Things came full circle with the 2006 remake of “Casino Royale.” New Bond Daniel Craig brings a welcome ferocity to the role, and the crisp rework of Fleming’s first Bond novel gives him substance to work with. The vehicular lead has substance, too; the super-secret DBS V12 is as seductive as it is mysterious— all the more so because of its minimalist gadgetry. Its screen time is all too brief, but Bond does get to stretch its legs in one scene, and we get a hint of how well it suits the day-to-day requirements of international super-spy transportation. From what we see of it, the new DBS V12 looks capable of heart-stopping action; luckily, it comes with a defibrillator in the glove box! As with virtually all of his equipment, Bond uses the DBS hard, but I hope Q-branch can fix it up so we get to see this exotic Bond beauty again. But whether it’s the DBS or something new, you can bet that the next Bond car will uphold the tradition of the most recognizable movie-car franchise of all time.

From a marketing perspective, we know the “James Bond” name sells, regardless of what the featured car actually is. But the best thing about the new DBS V12 is that its appeal comes not from Q-branch but from Aston Martin’s HQ. In fact, apart from an unusually well-stocked glove box, there is no evidence that the new Bondmobile is anything but a box-stock Aston. That’s OK, though; the DBS brings plenty of tricks on its own. Aston has been remarkably tightlipped about the DBS specs—partly to build anticipation in connection with the film, and partly to avoid damaging the sales of its current flagship, the Vanquish S. The DBS is a grand slam style-wise—or whatever the British equivalent is in cricket. Aston is typically a bit conservative but not so here. Nominally a variant of the slim and sleek DB9, the fenders on the DBS flare extensively, giving it a very “hippy” look (think Ursula Andress in “Dr. No” to the DB9’s Sophie Marceau in “The World Is Not Enough”). RC2 does a fine job of replicating the shape, although the many scoops, lips and character lines cre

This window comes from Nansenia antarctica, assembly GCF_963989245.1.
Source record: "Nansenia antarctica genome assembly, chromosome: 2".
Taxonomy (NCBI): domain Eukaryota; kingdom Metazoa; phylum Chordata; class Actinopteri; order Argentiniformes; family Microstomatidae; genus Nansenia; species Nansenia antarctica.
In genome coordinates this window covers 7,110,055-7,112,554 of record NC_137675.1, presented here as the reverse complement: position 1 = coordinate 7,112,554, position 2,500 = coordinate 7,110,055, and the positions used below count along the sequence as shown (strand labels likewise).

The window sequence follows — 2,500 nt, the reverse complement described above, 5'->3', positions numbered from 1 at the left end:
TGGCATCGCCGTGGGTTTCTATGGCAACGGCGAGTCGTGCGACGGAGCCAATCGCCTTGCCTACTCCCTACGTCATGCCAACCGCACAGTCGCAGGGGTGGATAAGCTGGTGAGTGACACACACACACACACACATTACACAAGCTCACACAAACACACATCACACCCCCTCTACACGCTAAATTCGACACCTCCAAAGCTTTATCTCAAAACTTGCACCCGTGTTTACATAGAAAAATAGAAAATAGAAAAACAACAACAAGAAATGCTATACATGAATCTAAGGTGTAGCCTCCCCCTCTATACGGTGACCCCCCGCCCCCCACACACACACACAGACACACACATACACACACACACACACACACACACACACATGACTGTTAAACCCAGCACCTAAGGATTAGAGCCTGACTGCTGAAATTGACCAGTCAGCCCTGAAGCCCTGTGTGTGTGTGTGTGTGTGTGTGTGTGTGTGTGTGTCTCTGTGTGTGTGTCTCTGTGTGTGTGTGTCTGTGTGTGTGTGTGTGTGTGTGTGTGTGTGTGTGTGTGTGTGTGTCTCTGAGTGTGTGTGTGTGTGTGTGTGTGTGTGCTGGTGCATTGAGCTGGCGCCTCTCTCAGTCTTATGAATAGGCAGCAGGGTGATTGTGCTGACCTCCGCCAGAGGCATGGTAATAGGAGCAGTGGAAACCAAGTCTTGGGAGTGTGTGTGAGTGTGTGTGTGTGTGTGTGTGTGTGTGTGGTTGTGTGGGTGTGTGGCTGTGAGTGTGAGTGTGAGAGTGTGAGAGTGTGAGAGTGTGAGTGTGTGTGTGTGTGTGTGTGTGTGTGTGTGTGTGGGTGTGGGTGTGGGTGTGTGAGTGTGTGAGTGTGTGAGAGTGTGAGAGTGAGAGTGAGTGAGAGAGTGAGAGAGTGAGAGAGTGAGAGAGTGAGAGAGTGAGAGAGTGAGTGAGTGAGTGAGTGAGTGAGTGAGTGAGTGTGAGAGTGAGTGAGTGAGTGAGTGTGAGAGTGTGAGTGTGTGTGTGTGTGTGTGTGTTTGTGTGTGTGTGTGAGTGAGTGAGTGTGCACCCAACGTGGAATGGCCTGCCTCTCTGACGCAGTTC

ate challenges with panel gaps. The finish is competently done—smooth except for one blemish on the hood—but somehow, the gray does not pop the way paint should on a car of this shape. Blame Aston not RC2, but they should have gone with a more dynamic color. Inside, black plastic simulates black leather. This is standard fare for mid-price models, but racy seats and a chrome shifter handle dress things up a bit. The double-decker glove box with defibrillator, med kit and extra weapons is permanently molded in the partly open position. RC2 sort of had to do this to differentiate Bond’s car from a stock DBS, but honestly, it makes the interior look a bit busy. The 6.0L V-12 looks massive under the hood; even if Q wanted to wedge machine guns or rocket launchers under here there wouldn’t be room, so the estimated 530 horses is all the firepower Bond gets. Detail is right on target though; this is one of the prettiest modern engines, and its chrome intake plenum and aluminum-strut tower braces provide nice contrast to the black molded bits. A scale molded tray hides most of the underside, but parts of the suspension peek out here and there. The wheels and tires are worth a look; the ultra-low-profile tires have a realistic tread and proper width proportions. The split 10-spoke wheels are beautiful—much more attractive than the Vanquish’s. Their open design permits a fair amount of brake detail to be visible as well. With its Joyride Studios division, RC2 has cornered the market on 1:18 diecasts of Bond vehicles. You might say it’s licensed to kill off any competition at that scale—at least, for now. It’s a smart move, and the product the company is cranking out is crafted well enough to satisfy most Bond aficionados. This car does quite well, particularly given its sub-$50 price point, and the built-in collector value of the Bond franchise means you’ll have to act fast if you want Bond’s latest beauty.

Updated: June 30, 2011 — 11:26 AM